Oh, and did anyone notice that engineer extraordinaire Jett Reno was nowhere to be found in this episode…where the engineers were probably the most essential crew members on the ship? Just sayin’.


For all of my cranky kvetching and painful punning this blog, the odd fact is that I didn’t really dislike this episode. Sure, things bothered me, but compared to season one, this episode was far superior…even as one of the weakest offerings of season two so far.

I liked that there was at least some banter (not much, but the little there was helped a lot). And the scene where Pike confronts Burnham about what she’s NOT telling him about Georgiou was masterful. It showed that Pike isn’t a clueless idiot, and it helped better define his relationship with Burnham. He trusts her, but it isn’t unconditional trust. He knows she’s hiding something, and she knows he knows. The fact that she confirms that without violating Starfleet orders speaks volumes about how they both view each other.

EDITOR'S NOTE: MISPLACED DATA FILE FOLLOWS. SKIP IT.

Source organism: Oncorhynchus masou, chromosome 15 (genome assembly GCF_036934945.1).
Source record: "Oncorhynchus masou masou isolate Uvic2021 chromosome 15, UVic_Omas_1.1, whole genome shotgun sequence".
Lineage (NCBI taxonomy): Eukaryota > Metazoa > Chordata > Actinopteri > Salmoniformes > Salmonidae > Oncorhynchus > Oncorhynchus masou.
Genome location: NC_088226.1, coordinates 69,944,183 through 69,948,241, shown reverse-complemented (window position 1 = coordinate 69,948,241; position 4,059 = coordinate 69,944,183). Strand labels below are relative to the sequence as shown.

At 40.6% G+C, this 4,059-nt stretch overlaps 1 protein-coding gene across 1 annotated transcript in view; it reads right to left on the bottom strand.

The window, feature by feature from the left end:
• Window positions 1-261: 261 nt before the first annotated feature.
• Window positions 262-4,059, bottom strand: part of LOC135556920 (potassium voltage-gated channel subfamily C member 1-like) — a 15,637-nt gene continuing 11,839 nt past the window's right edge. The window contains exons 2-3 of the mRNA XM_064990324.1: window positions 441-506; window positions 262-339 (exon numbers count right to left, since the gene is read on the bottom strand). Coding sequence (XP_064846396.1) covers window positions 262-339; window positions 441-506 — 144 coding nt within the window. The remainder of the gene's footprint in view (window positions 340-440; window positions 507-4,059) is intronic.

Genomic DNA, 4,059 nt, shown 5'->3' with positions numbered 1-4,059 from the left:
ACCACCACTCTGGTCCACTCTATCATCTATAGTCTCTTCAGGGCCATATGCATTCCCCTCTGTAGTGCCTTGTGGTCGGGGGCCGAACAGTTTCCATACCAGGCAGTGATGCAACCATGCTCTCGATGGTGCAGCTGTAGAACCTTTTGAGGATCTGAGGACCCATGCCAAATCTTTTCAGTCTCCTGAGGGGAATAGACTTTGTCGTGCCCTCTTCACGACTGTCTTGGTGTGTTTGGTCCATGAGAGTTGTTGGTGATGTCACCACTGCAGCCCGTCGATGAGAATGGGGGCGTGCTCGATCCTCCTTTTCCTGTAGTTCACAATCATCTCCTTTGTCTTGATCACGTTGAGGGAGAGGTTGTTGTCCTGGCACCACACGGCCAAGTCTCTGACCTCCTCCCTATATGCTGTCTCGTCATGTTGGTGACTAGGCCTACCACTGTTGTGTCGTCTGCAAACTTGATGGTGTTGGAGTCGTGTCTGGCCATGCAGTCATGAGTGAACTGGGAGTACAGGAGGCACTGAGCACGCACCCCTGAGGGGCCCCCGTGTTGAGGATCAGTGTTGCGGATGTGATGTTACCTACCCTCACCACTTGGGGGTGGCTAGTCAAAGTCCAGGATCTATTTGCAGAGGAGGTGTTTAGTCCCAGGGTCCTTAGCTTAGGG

Also, despite the manic pace of the episode, my hope is that it’s followed by a little slowdown for people to process things—even if it means another Spockless episode. Stamets needs to figure out what happened to Dr. Culber and whether his pajama buddy is back to his old self or not. Pike and Burnham need to talk about Georgiou. Burnham needs to trim Tyler’s hair. Tilly needs to NOT save the day again (“Shut up, Wesley!”). And Reno just needs more screen time! visitez le site Web à venir

So once again, I am left with hope for the next episode. But unlike season one, it’s not desperate hope but rather confidently optimistic hope. Next episode is the first one produced under the guidance of CBS’s new Trek Tsar, Alex Kurtzman. Will he turn out to be the missing piece of the Discovery puzzle, finally inserted into the correct position?